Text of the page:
ABOVE: Bradbury is pictured with a U.S. flag his daughter gave him after she served in Iraq and Afghanistan. He is wearing football championship rings from Bird High School and a shirt from his daughter’s volleyball team.
Dallas Bradbury is reluctant to talk about himself, but ask those who know him and they are eager to sing his praises.
Bradbury performs duties as chaplain through the Fellowship of Christian Athletes at L.C. Bird High School.
“He has an especially soft heart toward kids [who] are having a rough time, and he helps them and their families however he can,” his daughter Callie Gajdica said. “He is always encouraging others to do better and to depend on God.”
When pressed, Bradbury will tell the story of a good deed or two.
“Last year, we had a football player who needed a certain type of brace, but his family couldn’t afford it. I took care of that,” Bradbury said. “I talked to some people I know, and we worked it out.”
Because of Bradbury’s efforts, the student was able to get the brace he needed. Principal Adrienne Blanton said Bradbury “has immersed himself in the Bird culture and supports all of our athletes in growing their love and belief in themselves, their sport, and their faith. He is a true Skyhawk at heart, and he is a valued member of our Skyhawk family.”
In addition to his role as chaplain, Bradbury has been the public address announcer for the Lady Skyhawks volleyball team for as long as his daughter, Jessica Bradbury, can remember.
“He was such a big part of my volleyball life at Bird, as well as part of my teammates’ lives,” she said. Bradbury teared up when he related the story of one volleyball player on his daughter’s team. He had taken his daughter and her teammate to a pancake supper fundraiser for the football team. “I was hugging both of them,” he said, and when someone asked his daughter’s friend if Bradbury was her father, Bradbury recalled her answer: “I don’t have a father, but Mr. Bradbury is the closest thing I have to a dad.’ I still think about that,” Bradbury said.
Bradbury holds a degree in business management and economics, and although he began his career as a stockbroker, he now works as assistant drainage superintendent for the Chesterfield County Engineering Department. His true calling, though, is helping others in any way he can.
“I know that God’s spiritual gift to me is encouragement and I try to do that everywhere I go,” he said. He credits Ron Woody, his former coach and high school teacher, with helping him realize this calling.
“Coach Woody was always there for me,” Bradbury said. “He always called me back to reality and refocused me. He was a man outside my home [who] cared about me, and I try to be that for others. That’s his legacy. I owe him a lot.”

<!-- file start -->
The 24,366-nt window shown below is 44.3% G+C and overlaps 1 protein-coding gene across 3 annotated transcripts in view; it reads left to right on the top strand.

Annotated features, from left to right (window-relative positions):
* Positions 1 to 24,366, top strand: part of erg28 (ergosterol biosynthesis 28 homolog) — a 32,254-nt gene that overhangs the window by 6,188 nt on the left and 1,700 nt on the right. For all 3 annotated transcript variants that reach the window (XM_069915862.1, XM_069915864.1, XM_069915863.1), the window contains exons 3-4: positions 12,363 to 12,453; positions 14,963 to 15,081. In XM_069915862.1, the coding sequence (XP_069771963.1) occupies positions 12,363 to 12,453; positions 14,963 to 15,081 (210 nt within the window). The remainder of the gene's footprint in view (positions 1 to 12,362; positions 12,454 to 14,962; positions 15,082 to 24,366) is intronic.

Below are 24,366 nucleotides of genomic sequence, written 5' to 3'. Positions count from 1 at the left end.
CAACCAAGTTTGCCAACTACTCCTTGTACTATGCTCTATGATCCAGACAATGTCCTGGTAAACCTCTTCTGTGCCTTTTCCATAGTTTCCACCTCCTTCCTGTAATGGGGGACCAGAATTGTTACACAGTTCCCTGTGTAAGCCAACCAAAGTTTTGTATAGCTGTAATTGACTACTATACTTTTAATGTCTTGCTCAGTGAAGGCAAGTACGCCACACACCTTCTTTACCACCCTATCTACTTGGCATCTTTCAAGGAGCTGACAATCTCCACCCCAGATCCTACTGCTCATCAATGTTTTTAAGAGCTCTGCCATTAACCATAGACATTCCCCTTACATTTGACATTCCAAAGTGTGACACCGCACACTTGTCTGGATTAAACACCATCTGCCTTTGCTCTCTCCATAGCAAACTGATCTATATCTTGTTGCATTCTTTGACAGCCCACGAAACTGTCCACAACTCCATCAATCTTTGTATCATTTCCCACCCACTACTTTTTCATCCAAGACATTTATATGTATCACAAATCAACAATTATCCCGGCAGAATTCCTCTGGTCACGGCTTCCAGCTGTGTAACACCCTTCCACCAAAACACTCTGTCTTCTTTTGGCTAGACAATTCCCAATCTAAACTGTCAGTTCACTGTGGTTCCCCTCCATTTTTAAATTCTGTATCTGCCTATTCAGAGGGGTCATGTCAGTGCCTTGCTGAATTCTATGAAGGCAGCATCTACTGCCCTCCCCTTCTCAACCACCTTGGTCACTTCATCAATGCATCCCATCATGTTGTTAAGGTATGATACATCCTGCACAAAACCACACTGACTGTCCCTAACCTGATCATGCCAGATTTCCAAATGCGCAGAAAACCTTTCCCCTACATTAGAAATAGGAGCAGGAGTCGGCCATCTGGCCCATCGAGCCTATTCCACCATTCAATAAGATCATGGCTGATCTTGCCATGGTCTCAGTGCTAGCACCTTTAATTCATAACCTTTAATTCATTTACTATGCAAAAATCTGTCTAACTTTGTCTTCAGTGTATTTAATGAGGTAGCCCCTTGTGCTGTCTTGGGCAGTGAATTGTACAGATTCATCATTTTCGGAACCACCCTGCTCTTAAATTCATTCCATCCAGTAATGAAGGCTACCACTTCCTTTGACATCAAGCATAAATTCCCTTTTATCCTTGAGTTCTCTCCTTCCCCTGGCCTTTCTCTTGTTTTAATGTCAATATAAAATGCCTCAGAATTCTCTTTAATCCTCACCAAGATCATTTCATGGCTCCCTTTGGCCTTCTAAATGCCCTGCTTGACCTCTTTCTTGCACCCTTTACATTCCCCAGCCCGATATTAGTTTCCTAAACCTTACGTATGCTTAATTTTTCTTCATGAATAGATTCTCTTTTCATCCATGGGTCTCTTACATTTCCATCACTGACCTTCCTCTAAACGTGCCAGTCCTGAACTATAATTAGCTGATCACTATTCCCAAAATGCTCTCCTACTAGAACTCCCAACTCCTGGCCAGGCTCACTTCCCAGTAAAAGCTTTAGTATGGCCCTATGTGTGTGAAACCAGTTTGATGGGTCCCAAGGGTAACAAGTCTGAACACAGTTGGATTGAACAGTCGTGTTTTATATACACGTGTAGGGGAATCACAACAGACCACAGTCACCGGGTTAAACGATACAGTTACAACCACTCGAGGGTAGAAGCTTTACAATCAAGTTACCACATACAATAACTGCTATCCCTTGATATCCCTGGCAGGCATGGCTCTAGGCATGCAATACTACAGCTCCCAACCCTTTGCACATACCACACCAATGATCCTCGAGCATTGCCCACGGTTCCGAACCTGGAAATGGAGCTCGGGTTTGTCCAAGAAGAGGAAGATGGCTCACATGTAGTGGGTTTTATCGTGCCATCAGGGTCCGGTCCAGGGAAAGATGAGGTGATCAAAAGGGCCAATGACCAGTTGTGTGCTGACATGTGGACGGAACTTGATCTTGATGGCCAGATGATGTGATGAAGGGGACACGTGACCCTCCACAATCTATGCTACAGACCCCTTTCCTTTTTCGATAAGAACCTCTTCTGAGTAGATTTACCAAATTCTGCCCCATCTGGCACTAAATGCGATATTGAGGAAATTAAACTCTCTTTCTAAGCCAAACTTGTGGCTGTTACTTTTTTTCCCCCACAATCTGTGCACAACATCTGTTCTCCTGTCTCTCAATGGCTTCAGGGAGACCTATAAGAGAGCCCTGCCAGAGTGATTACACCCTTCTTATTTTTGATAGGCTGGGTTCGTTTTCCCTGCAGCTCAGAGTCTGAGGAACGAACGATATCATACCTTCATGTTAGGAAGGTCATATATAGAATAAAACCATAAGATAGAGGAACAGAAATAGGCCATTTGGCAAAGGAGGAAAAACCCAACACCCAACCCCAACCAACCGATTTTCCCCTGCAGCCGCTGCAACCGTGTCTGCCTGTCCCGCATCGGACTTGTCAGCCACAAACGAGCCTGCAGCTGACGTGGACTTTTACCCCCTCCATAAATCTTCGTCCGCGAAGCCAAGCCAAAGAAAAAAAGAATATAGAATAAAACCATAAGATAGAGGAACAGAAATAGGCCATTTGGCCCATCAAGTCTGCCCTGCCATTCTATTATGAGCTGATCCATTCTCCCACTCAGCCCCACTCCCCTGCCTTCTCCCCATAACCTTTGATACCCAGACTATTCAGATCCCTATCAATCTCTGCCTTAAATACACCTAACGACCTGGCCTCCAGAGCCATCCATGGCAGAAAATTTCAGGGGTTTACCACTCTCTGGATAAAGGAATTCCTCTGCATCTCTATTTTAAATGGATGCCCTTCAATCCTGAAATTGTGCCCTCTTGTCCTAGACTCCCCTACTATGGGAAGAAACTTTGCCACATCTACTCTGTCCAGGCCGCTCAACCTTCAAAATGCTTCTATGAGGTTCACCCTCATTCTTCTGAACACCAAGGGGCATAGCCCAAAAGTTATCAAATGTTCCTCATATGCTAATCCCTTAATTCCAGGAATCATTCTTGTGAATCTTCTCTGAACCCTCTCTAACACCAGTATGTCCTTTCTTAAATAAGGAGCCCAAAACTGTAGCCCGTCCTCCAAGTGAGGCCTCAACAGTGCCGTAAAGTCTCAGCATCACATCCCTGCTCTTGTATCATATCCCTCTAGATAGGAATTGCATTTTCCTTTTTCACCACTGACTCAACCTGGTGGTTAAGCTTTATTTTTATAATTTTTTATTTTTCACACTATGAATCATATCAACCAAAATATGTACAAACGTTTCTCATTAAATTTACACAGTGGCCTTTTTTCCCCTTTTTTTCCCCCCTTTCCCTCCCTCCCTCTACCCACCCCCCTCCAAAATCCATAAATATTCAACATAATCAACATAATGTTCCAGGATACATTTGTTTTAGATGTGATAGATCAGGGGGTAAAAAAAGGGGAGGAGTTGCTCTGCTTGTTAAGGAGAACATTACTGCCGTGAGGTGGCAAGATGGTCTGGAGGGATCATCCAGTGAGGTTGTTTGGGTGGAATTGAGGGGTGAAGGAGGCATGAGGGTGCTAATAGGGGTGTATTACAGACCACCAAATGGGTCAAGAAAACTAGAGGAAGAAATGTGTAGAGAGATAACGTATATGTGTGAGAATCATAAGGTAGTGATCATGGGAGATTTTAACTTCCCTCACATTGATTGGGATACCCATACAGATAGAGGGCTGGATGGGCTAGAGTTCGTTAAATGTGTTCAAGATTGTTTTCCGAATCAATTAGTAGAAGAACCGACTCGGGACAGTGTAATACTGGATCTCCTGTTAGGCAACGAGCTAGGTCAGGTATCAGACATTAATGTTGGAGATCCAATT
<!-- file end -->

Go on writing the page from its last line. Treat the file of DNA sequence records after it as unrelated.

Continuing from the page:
According to Blanton, Bradbury succeeds in his efforts to encourage others. “We are truly blessed at Bird High School to have Dallas Bradbury as our chaplain,” she said. “He is a great role model for our students, and he lets all of them know they are loved, and he is proud of them.”
Bradbury has done his best by his own brood as well. Bradbury is divorced, and said he raised his children on his own for the past 11 or 12 years. “That taught me humility,” he said. “I had to learn to go out and buy sports bras for my youngest daughter — and all the other stuff that comes with raising girls.”
He is a busy man. Bradbury has announced every Lady Skyhawks volleyball game for over a decade, acted as chaplain for high school sports teams, and faithfully attended services at Second Branch Baptist Church for the last 15 years. When asked how he manages all his activities while working a full-time job for the county, Bradbury said matter-of-factly, “I’m most cheerful when I’m busy.” Then he added with a chuckle, “My boss likes to say, ‘an idle Dallas is the devil’s tool.’ You know the saying, ‘If you wanna get anything done, give it to a busy person?’ I’ve always been [able] to make things work out.”
Bradbury looks up to Winston Churchill “because he stood alone to save the world.” Bradbury named one of his cats Winston Leonard Spencer Churchill, or Winston for short.
Despite his daughter’s suspicion that he would be reluctant to admit his love for cats, Bradbury said, “You don’t really own cats. They’re there because they like you.”
In addition to Churchill, Bradbury’s children are his heroes. Gajdica, who now lives in Colorado, served in the Army and spent a year each in Iraq and Afghanistan. At one point, she even volunteered to serve in place of a newly-married soldier and a soldier whose wife was about to deliver their first child.
“She’s the real hero to me,” Bradbury said, pulling a coin from his wallet. It bears the 23rd Psalm, and Bradbury explained that his daughter gave it to him just before she was deployed in 2011. He has carried it with him ever since. “All of my kids have been overcomers, and I am so proud of them for that.”
His son, Daniel Bradbury, remembers his dad’s frequent advice to him, quoted from the film A League of Their Own: “There’s no crying in baseball.” Daniel Bradbury explained, “It was a way to show courage and humility to me in not only sports, but life as well.”
Jessica describes her dad as “unstoppable and courageous,” a description that jives with the life philosophy Bradbury espouses: “You don’t give up. You don’t quit. It’s hard to beat a person [who] won’t quit. You keep working. You trust God for the outcome.”
“I admire many things about my dad,” Daniel said, “but the biggest thing is the size of his heart.”